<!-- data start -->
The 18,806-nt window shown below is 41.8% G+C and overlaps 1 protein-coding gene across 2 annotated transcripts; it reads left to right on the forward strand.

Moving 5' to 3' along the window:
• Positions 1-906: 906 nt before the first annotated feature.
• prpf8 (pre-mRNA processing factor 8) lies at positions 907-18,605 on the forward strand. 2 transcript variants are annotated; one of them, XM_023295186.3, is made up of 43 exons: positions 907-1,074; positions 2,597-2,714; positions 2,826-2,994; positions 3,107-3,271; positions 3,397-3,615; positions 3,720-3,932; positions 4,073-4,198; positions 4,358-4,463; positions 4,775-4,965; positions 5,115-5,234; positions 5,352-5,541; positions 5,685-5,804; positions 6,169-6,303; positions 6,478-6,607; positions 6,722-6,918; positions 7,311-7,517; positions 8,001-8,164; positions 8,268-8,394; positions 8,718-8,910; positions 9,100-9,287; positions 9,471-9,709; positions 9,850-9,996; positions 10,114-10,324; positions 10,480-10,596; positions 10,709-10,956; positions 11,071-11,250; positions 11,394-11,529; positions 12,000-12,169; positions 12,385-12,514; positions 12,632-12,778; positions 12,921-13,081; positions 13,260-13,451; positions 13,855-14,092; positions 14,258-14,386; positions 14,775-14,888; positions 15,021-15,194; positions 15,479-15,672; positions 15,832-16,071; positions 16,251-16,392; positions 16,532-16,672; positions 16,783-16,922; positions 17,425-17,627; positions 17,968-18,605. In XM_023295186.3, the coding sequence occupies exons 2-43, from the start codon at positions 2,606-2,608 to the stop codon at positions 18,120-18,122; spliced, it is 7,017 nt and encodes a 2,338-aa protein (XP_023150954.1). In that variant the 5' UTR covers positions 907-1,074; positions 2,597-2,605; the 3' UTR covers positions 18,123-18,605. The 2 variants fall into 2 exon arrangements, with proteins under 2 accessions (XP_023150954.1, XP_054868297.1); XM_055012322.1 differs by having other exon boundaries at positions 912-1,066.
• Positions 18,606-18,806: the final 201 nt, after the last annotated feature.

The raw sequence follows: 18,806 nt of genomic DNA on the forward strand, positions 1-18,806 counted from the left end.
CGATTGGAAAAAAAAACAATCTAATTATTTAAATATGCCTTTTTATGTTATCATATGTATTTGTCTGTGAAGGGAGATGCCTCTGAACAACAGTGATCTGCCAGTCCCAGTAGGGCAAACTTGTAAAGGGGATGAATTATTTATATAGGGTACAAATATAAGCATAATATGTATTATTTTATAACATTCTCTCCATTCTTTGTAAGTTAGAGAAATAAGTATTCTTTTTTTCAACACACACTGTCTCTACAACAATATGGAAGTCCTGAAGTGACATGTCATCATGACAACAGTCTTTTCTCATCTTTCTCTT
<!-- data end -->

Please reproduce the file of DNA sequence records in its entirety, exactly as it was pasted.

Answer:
The 18,806-nt window shown below is 41.8% G+C and overlaps 1 protein-coding gene across 2 annotated transcripts; it reads left to right on the forward strand.

Moving 5' to 3' along the window:
• Positions 1-906: 906 nt before the first annotated feature.
• prpf8 (pre-mRNA processing factor 8) lies at positions 907-18,605 on the forward strand. 2 transcript variants are annotated; one of them, XM_023295186.3, is made up of 43 exons: positions 907-1,074; positions 2,597-2,714; positions 2,826-2,994; positions 3,107-3,271; positions 3,397-3,615; positions 3,720-3,932; positions 4,073-4,198; positions 4,358-4,463; positions 4,775-4,965; positions 5,115-5,234; positions 5,352-5,541; positions 5,685-5,804; positions 6,169-6,303; positions 6,478-6,607; positions 6,722-6,918; positions 7,311-7,517; positions 8,001-8,164; positions 8,268-8,394; positions 8,718-8,910; positions 9,100-9,287; positions 9,471-9,709; positions 9,850-9,996; positions 10,114-10,324; positions 10,480-10,596; positions 10,709-10,956; positions 11,071-11,250; positions 11,394-11,529; positions 12,000-12,169; positions 12,385-12,514; positions 12,632-12,778; positions 12,921-13,081; positions 13,260-13,451; positions 13,855-14,092; positions 14,258-14,386; positions 14,775-14,888; positions 15,021-15,194; positions 15,479-15,672; positions 15,832-16,071; positions 16,251-16,392; positions 16,532-16,672; positions 16,783-16,922; positions 17,425-17,627; positions 17,968-18,605. In XM_023295186.3, the coding sequence occupies exons 2-43, from the start codon at positions 2,606-2,608 to the stop codon at positions 18,120-18,122; spliced, it is 7,017 nt and encodes a 2,338-aa protein (XP_023150954.1). In that variant the 5' UTR covers positions 907-1,074; positions 2,597-2,605; the 3' UTR covers positions 18,123-18,605. The 2 variants fall into 2 exon arrangements, with proteins under 2 accessions (XP_023150954.1, XP_054868297.1); XM_055012322.1 differs by having other exon boundaries at positions 912-1,066.
• Positions 18,606-18,806: the final 201 nt, after the last annotated feature.

The raw sequence follows: 18,806 nt of genomic DNA on the forward strand, positions 1-18,806 counted from the left end.
CGATTGGAAAAAAAAACAATCTAATTATTTAAATATGCCTTTTTATGTTATCATATGTATTTGTCTGTGAAGGGAGATGCCTCTGAACAACAGTGATCTGCCAGTCCCAGTAGGGCAAACTTGTAAAGGGGATGAATTATTTATATAGGGTACAAATATAAGCATAATATGTATTATTTTATAACATTCTCTCCATTCTTTGTAAGTTAGAGAAATAAGTATTCTTTTTTTCAACACACACTGTCTCTACAACAATATGGAAGTCCTGAAGTGACATGTCATCATGACAACAGTCTTTTCTCATCTTTCTCTT